VA Official Stresses Increased Cyber Threats to Connected Medical Devices

VA Official Stresses Increased Cyber Threats to Connected Medical Devices

With the rise of 5G networks, interoperable EHRs and connected medical devices, security is paramount.

As medical facilities and care increasingly adopt the use of connected medical devices, the Department of Veterans Affairs is emphasizing and developing cybersecurity standards and strategies to ensure the security of those devices in a more connected future in veterans healthcare.

VA Senior Advisor Marc Wine described at Tuesday’s ACT-IAC community of interest meeting the momentum that healthcare has made in moving from what he calls “healthcare 3.0” — or the more immediate state of health technology — to “healthcare 4.0” — the medical technology of the coming decade.

Healthcare 3.0 is already network-connected by nature. Wine defined this generation of health technology as one involving network electronic health record systems, genomic information and wearable and implantable sensor data.

Wine’s healthcare 4.0 exponentially increases the capacity for connectivity, however. He said that he envisions the coming decade to bring global network EHR systems, artificial intelligence capabilities and an overall convergence of all technologies.

After the VA launched its first 5G-driven medical facility earlier this year and as both devices and networks advance, this connected future will also mean a larger attack surface for breaches, ransomware and other cyber vulnerabilities, Wine said.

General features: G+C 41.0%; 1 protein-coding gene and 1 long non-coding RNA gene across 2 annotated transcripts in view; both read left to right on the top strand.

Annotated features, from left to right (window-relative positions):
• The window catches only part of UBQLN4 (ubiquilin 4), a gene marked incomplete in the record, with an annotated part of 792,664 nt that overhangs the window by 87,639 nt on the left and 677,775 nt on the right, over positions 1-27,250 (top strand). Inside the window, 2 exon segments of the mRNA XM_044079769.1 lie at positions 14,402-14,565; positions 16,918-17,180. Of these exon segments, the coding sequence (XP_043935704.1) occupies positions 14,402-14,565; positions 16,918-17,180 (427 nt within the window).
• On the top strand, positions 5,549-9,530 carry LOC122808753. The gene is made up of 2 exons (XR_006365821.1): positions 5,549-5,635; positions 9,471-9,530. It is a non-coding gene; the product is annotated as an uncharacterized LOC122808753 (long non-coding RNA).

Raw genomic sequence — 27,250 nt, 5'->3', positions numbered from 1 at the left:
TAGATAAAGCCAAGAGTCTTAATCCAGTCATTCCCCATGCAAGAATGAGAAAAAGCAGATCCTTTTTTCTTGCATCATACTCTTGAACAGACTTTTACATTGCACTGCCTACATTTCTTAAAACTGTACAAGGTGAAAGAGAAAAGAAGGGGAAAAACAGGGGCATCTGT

“Connectivity has opened the door to cybersecurity attacks beyond the computer,” Wine said. “Security breaches happen anywhere. There’s connected electronic devices from CAT scans to MRI machines, like the system we’re implementing and developing and going to expand at VA Medical Center Palo Alto with 5G-enabled augmented reality MRI machines. Anything plugged into a connected network like pacemakers or insulin pumps create security vulnerabilities that can be overlooked in standard hospital cybersecurity procedures.”

Cyber threats of connected medical devices exist both in and out of medical centers, Wine continued. Working with Massachusetts General Hospital in a research study, Wine found that open surgeries can depend on over 30 medical devices connected to networks. Meanwhile, sensors and monitors on wearable wireless or mobile medical devices have also experienced increased connectivity and therefore more vulnerabilities to cyberattacks.

With increased interoperability among government and non-government medical facilities too, Wine stressed the need fore more risk management and to address cybersecurity vulnerabilities.

Although the VA and Underwriters Laboratories published a cooperative research and development agreement report last year highlighting the evidence-based medical device cybersecurity standards that the VA aims to adopt in the future, Wine said the cyber and medical communities need to focus on best-practice information-sharing moving forward as organizations like the VA work to implement their cyber standards.

“We need to and we should encourage dissemination of the best lessons learned and their uses in healthcare delivery organization, public and private — as well as in the home, in the community, by individual consumers — [on] how can we better protect ourselves from vulnerabilities and threats as a tsunami of connected devices comes in with the wave of healthcare 4.0 between now and over the next 20 years,” Wine said.

Wine also advocated to establish a baseline for cybersecurity hygiene in health policies and to assure that products are more secure before coming “part of the national critical infrastructure software supply chain.”  

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